Lunch & Learn - Adaptive Intellectual Property

Monday, January 27, 2020
12:00 PM - 1:00 PM
UNH Franklin Pierce School of Law
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Connolly, Lauri
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Lunch & Learn with Jacob Sherkow

Room 282, 12:00 pm - 1:00 pm

FREE lunch will be served! RSVP by January 15th:
Prize drawing for students who RSVP and attend event!!

Scientific communities have long been seen as antagonistic to intellectual property because it privatizes common resources or, in the case of trade secrets, deprives communities of new knowledge altogether. But recent developments in research technologies and scientific governance are beginning to challenge this paradigm. For some, and in contrast to earlier scholarly accounts of the practice, intellectual property can be viewed as a necessary if inconvenient feature of even basic research subject to the governance of the community itself. This seems especially true for scientific communities that include commercial researchers who provide materials, technical assistance, and research input. This Article explores this contrast to the canonical account of intellectual property and scientific communities through the work of one such community: the Adaptive Immune Receptor Repertoire Community (“the AIRR Community”), a loose confederation of researchers devoted to genetically sequencing cells of the immune system. The Article grounds its analysis in the technical challenges facing the AIRR Community, scientific literature about genetic “big data,” open discussions on intellectual property held during the course of the AIRR Community’s annual meetings, structured interviews of scientists working in the field, and the author’s own work as a member of one of the AIRR Community’s working groups. The AIRR Community presents an apt case study for this shift in attitudes concerning scientific communities and intellectual property because it is likely indicative of similar technical challenges facing a variety of scientific ommunities today and the intellectual property issues they face. These include the rise of industrial partners in scientific communities, the thinning of the line between basic and translational research, a greater awareness of intellectual property issues among scientists, complications with research globalization, and the connection between intellectual property use and scientific integrity. This suggests that scientific communities have—and should have—a greater role in adapting intellectual property policies to their own ends. More broadly, scientific communities should take up the mantle of tailoring intellectual property policies for grant-funded research in their respective fields, mitigate researchers’ technology assignment agreements with universities, and more readily accept their role as standards setting organizations. Ultimately, this Article serves to show that scientific communities, far from being antagonistic to intellectual property, can adapt it to their own ends.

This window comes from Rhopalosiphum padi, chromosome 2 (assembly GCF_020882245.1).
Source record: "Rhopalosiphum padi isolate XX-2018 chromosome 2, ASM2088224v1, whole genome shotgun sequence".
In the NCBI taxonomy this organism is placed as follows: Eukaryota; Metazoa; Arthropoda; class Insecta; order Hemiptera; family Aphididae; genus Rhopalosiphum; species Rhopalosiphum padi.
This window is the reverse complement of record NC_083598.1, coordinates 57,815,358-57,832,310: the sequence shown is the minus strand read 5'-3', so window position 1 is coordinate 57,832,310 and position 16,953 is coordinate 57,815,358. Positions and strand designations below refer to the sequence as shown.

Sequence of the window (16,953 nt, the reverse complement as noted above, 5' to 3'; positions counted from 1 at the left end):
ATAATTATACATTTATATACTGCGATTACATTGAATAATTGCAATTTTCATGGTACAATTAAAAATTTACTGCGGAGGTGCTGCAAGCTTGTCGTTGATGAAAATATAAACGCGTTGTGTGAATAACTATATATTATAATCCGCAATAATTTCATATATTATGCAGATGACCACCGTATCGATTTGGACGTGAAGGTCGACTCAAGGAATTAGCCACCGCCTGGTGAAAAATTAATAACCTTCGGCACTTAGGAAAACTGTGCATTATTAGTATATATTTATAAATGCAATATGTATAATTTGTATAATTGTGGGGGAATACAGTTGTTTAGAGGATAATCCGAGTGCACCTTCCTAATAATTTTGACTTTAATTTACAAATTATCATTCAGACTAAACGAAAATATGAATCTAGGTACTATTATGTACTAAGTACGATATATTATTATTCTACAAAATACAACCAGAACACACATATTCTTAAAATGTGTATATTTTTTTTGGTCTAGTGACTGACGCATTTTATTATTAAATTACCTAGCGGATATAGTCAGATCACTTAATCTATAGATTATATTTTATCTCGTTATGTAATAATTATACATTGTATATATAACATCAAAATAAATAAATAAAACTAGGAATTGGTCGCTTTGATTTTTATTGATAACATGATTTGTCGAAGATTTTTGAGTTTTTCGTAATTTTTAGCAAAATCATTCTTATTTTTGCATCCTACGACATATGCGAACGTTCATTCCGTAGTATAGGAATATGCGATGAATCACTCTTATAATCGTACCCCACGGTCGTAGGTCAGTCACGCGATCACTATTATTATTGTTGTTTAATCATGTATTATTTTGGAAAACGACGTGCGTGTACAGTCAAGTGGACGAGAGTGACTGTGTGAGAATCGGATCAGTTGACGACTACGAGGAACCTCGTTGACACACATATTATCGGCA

Jacob S. Sherkow is the Edmond J. Safra/Petrie-Flom Centers Joint Fellow-in-Residence at Harvard University, where his research focuses on the legal and ethical implications of advanced biotechnologies, especially as related to intellectual property. He is a leading expert on IP protection for genome-editing technologies, including CRISPR. He is also Professor of Law at the Innovation Center for Law and Technology at New York Law School and a Permanent Visiting Professor at the Center for Advanced Studies in Biomedical Innovation Law (“CeBIL”) at the University of Copenhagen Faculty of Law. He is the author of over 40 articles published in both scientific journals and traditional law reviews, including Science, Nature, the Yale Law Journal, and the Stanford Law Review. Prof. Sherkow’s work has been recognized by both the scientific and legal communities. His scholarship has won multiple prizes, including the 2018 Otto L. Walter Distinguished Writing Award. In 2018, he was appointed to the National Academy of Medicine as an Emerging Leader in Health and Medicine. 
Prior to joining Harvard, Prof. Sherkow held visiting academic positions at Stanford Law School and Columbia University’s Mailman School of Public Health. He has also been a patent litigator at Gibson, Dunn & Crutcher LLP and a law clerk in the U.S. District Court for the Eastern District of New York. Prof. Sherkow graduated cum laude from the University of Michigan Law School, where he was an editor of the Michigan Law Review and the recipient of the Fred L. Leckie and James N. Adler Scholarships. He holds an M.A. in biotechnology from Columbia University and a B.Sc. from McGill University, where he majored in molecular biology and English literature. In addition to his legal training, Prof. Sherkow has several years of experience as a research scientist in molecular biology. 

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